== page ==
Jill Weatherholt

Writing Stories of Love, Faith and Happy Endings While Enjoying the Journey


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Taking a Break

Guilt.  That’s what I feel if I’m not being productive.  During the week, I work a full-time job that I enjoy very much.  Each day, I tackle my workload and feel a sense of accomplishment at the end of the day.

On the weekend is where I struggle.  I realize the weekend should be the time to enjoy ourselves, spend time with family and friends and relax.  In my mind, relaxation means laziness.

I envy people who can spend a rainy Saturday reading a book all day or watching classic movies.  I want to be that person, but I realize I’m not and wonder if I ever can be that person.  I always have a list of what I want to accomplish whether it’s household chores, writing projects or studying.

On Saturday morning, I feel I have to accomplish as much as I can in the next two days and often go back to work Monday feeling tired.  I admit, even though my body is tired, I feel good that I got so much done, but at some point, our bodies need rest.

Is it difficult for you to put your projects aside and just relax?


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“I’ve Been Busy”

These days everyone is busy. You call a friend you haven’t talked to in a long time and ask them how they’ve been, they respond, “I’ve been busy.”  You ask a co-worker how they’re doing and they reply, “busy”.   Is this what we want to hear?  Most of us want to know what’s going on in their life;  how’s the family, their job, their health, but perhaps they’re too busy to tell us.

We all have busy times in our lives, but must we tell everyone, every chance we get. Does talking about how busy we are prove we’re a more involved person, a harder working employee, a better parent, or even a more accomplished writer?

We all have twenty-four hours in a day and most of the time we have control over how we spend those hours. We don’t have to go out to hunt our food each day.  We don’t have to walk to everywhere we go.  Most of us aren’t hand washing our clothes outside in a bucket with freezing temperatures. How many people do you know who plow their fields and grow their own vegetables?  In comparison to our grandparents and great-grandparents, we’ve have it pretty easy with time saving modern conveniences.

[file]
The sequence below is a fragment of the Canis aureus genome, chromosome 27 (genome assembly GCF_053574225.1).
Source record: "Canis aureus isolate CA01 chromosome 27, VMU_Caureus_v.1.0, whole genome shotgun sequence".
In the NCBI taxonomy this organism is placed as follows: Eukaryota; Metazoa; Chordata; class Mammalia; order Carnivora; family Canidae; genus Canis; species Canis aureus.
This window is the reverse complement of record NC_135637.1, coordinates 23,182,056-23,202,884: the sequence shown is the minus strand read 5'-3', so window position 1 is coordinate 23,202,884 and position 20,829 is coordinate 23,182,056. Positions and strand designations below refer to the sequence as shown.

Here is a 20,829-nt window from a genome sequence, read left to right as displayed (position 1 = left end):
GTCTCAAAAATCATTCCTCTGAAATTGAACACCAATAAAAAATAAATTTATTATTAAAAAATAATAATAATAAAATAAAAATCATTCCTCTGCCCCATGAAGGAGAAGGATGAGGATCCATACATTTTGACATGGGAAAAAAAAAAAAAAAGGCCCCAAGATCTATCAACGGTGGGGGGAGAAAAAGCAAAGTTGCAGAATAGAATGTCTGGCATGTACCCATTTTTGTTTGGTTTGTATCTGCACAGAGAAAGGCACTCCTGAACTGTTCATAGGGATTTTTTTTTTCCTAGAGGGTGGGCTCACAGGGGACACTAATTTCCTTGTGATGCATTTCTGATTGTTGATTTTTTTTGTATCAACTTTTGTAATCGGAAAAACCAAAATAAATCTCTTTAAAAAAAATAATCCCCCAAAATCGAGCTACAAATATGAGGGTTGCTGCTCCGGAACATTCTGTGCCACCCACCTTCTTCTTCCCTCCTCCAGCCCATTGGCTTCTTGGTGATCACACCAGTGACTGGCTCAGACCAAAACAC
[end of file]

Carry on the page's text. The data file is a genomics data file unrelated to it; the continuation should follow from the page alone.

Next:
I know people who accomplish more than I could ever do in a day, but I never hear them talk about how busy they are.  They do their thing and accept that having a busy schedule is sometimes a part of life.  Maybe we need to stop telling everyone how busy we are and work on prioritizing our schedule.


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I Wish It Was Friday

Most of us love Friday.  Some people live for Friday, going through their week dreading each day until Friday rolls around.  For many, knowing they have two days away from the grind, is what gets them through their week.

The anticipation of the upcoming weekend always creates a buzz of non-stop chatter in the office on Friday, unlike Monday morning, when it seems painful for your co-worker to grunt a ” good morning” to you. On Friday, co-workers share their weekend plans and often take a longer than usual lunch at their favorite restaurant.  It’s always on Friday when people bring donuts to the office, rarely on Monday.

It seems like people are nicer on Fridays.  You’re standing in line at the grocery store and the person in front of you notices you have fewer items, they let you go ahead. You’re driving down the road and you realize you’re in the wrong lane to make your turn, the car next to you graciously allows you over. Why do we let the day of the week determine whether or not we’re in a good mood and more importantly, how we treat each other?

My favorite quote in my high school yearbook was, “I wish it was Friday”.  Growing up, my mother used to say, “You’re wishing your life away”.  Of course, being a teenager, I didn’t have a clue what she meant, but I do now.  Life goes fast and we need to enjoy every day, not just Friday and the weekend.  Now if you’ll excuse me, I’m going to bake some cookies to take to work, because tomorrow is Friday!


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Running With A Purpose

This morning as I made my normal 30 minute commute into downtown, everyone hit their breaks and traffic stopped. The typical thoughts of most commuters started to invade my mind.  Great, I’m going to be late for my meeting.  Is there an accident?  My thoughts quickly turned into frustration.

As my car idled in the same spot for five minutes and my frustration grew, I started to notice all the people walking along the sidewalks. I was delayed on a highly traveled bus route. Normally traffic is moving, so I never really noticed all of the people who rely on public transportation.

In the darkness of the minutes before dawn, I saw a young man race across a parking lot.  He turned onto the sidewalk, running as if his life depended on it.  Then I saw the bus stopped a football field length ahead of him.  I realized, he needed to get on that bus.  Perhaps he had an important meeting at work. Maybe his boss had given him a warning about being late.  Whatever the reason, he ran with great determination; I began to root for him.

Moments later, his pace slowed and then he stopped on the sidewalk.  I saw the taillights of the bus fading into the darkness.  He didn’t make it.  His head dropped in defeat as he slowly walked toward the bus stop. My heart went out to him.